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Justin Blackmon, Kendall Wright final unsigned picks

On Saturday night, the Miami Dolphins signed first-round quarterback Ryan Tannehill to a four-year, $12.688 million contract. On Sunday, the Oakland Raiders officially announced the signing of fifth-round wide receiver Juron Criner to a four-year rookie contract.

The signings of Tannehill and Criner leave two wide receivers from the AFC South as the remaining unsigned players from the 2012 NFL Draft.

The Jacksonville Jaguars have conducted three days of practices without No. 5 overall pick Justin Blackmon, who has still has not signed what is expected to be a four-year contract worth around $18.5 million in fully guaranteed money. Blackmon is being counted on to be a No. 1 receiver for an offense that ranked 32 overall, and 32nd when passing, in 2011. However, a DUI arrest in Oklahoma following the conclusion of the OTAs likely has the Jaguars looking for significant protections, i.e. "offset language", in the contract.

Tennessee Titans wide receiver Kendall Wright, the No. 20 overall pick, is the other unsigned pick and Sunday will be the second day of practices the rookie from Baylor will have missed. The Titans can thank the Tampa Bay Buccaneers for this one as Adrian Clayborn, last year's No. 20 overall pick, signed a fully guaranteed contract worth $8,210,166. The players chosen in the three previous spots in both 2011 and 2012 have had about 91 percent of their contracts fully guaranteed, which the Titans argue should have been the case with Clayborn and should be the case with Wright.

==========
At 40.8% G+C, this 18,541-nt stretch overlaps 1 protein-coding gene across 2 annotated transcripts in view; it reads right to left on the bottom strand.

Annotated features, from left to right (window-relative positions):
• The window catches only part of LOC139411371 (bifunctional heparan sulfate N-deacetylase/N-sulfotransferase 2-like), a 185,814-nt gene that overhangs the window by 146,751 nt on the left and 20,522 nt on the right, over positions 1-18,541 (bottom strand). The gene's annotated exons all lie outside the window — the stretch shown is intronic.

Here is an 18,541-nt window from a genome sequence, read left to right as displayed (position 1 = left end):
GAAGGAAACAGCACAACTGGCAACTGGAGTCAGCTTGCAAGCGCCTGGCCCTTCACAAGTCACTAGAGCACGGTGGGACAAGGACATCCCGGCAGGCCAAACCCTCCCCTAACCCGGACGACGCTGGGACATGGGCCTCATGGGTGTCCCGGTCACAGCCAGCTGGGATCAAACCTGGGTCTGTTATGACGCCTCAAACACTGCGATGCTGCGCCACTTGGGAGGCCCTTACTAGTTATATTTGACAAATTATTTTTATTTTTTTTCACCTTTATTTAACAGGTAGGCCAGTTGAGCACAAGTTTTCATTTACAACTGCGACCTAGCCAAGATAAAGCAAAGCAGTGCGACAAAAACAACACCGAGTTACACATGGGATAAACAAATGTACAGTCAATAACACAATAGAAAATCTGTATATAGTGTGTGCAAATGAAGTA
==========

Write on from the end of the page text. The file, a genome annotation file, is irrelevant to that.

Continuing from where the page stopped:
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These negotiations are always a two-way street, so neither player should be considered a "holdout". Wright's agent is merely trying to finagle as much guaranteed money as possible from the only contract Wright will ever be assured of. That's his job.

As for the Jaguars, they have every right to protect their interests, but at some point they need to get Blackmon into the fold. The club moved up in the draft to select Blackmon, who didn't exactly have a spotless off-field track record to begin with. So if the Jaguars are forced to cut Blackmon down the line, he clears waivers and is able to double-dip, general manager Gene Smith may not be around in 2015 to tell ownership how he saved the team nearly $3 million in base salary by securing "offset" language in the contract. With Maurice Jones-Drew a legitimate camp holdout, the Jaguars can't afford to not have their two best offensive weapons on the field during Mike Mularkey's first camp.

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